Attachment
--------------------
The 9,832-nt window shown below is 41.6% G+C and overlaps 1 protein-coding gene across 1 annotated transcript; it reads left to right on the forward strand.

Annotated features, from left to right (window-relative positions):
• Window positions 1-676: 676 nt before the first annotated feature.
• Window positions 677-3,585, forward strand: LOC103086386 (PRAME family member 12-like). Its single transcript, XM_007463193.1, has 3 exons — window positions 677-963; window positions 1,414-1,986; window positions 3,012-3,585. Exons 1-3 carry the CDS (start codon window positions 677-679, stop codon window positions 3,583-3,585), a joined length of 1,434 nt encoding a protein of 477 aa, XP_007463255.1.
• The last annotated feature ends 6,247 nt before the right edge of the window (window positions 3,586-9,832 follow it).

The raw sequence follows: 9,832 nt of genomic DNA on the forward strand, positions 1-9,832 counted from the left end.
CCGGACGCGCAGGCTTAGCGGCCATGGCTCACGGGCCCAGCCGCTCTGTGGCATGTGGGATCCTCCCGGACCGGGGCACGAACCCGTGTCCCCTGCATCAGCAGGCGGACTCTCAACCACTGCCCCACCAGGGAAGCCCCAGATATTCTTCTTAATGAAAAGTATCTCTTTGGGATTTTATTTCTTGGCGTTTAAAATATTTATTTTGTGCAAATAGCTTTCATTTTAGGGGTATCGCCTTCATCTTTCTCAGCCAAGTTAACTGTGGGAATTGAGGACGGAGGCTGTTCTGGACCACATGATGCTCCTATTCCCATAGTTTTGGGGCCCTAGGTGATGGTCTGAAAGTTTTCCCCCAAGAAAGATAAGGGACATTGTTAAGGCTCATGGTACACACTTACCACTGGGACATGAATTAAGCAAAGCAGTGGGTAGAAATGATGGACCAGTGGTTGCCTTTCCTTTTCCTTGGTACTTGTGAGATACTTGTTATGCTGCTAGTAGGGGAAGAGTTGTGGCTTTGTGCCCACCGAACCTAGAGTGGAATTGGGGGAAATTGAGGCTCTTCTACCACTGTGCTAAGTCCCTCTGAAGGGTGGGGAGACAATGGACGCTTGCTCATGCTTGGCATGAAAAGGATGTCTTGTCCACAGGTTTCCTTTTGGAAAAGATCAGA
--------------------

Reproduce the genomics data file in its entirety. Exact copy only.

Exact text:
The 9,832-nt window shown below is 41.6% G+C and overlaps 1 protein-coding gene across 1 annotated transcript; it reads left to right on the forward strand.

Annotated features, from left to right (window-relative positions):
• Window positions 1-676: 676 nt before the first annotated feature.
• Window positions 677-3,585, forward strand: LOC103086386 (PRAME family member 12-like). Its single transcript, XM_007463193.1, has 3 exons — window positions 677-963; window positions 1,414-1,986; window positions 3,012-3,585. Exons 1-3 carry the CDS (start codon window positions 677-679, stop codon window positions 3,583-3,585), a joined length of 1,434 nt encoding a protein of 477 aa, XP_007463255.1.
• The last annotated feature ends 6,247 nt before the right edge of the window (window positions 3,586-9,832 follow it).

The raw sequence follows: 9,832 nt of genomic DNA on the forward strand, positions 1-9,832 counted from the left end.
CCGGACGCGCAGGCTTAGCGGCCATGGCTCACGGGCCCAGCCGCTCTGTGGCATGTGGGATCCTCCCGGACCGGGGCACGAACCCGTGTCCCCTGCATCAGCAGGCGGACTCTCAACCACTGCCCCACCAGGGAAGCCCCAGATATTCTTCTTAATGAAAAGTATCTCTTTGGGATTTTATTTCTTGGCGTTTAAAATATTTATTTTGTGCAAATAGCTTTCATTTTAGGGGTATCGCCTTCATCTTTCTCAGCCAAGTTAACTGTGGGAATTGAGGACGGAGGCTGTTCTGGACCACATGATGCTCCTATTCCCATAGTTTTGGGGCCCTAGGTGATGGTCTGAAAGTTTTCCCCCAAGAAAGATAAGGGACATTGTTAAGGCTCATGGTACACACTTACCACTGGGACATGAATTAAGCAAAGCAGTGGGTAGAAATGATGGACCAGTGGTTGCCTTTCCTTTTCCTTGGTACTTGTGAGATACTTGTTATGCTGCTAGTAGGGGAAGAGTTGTGGCTTTGTGCCCACCGAACCTAGAGTGGAATTGGGGGAAATTGAGGCTCTTCTACCACTGTGCTAAGTCCCTCTGAAGGGTGGGGAGACAATGGACGCTTGCTCATGCTTGGCATGAAAAGGATGTCTTGTCCACAGGTTTCCTTTTGGAAAAGATCAGA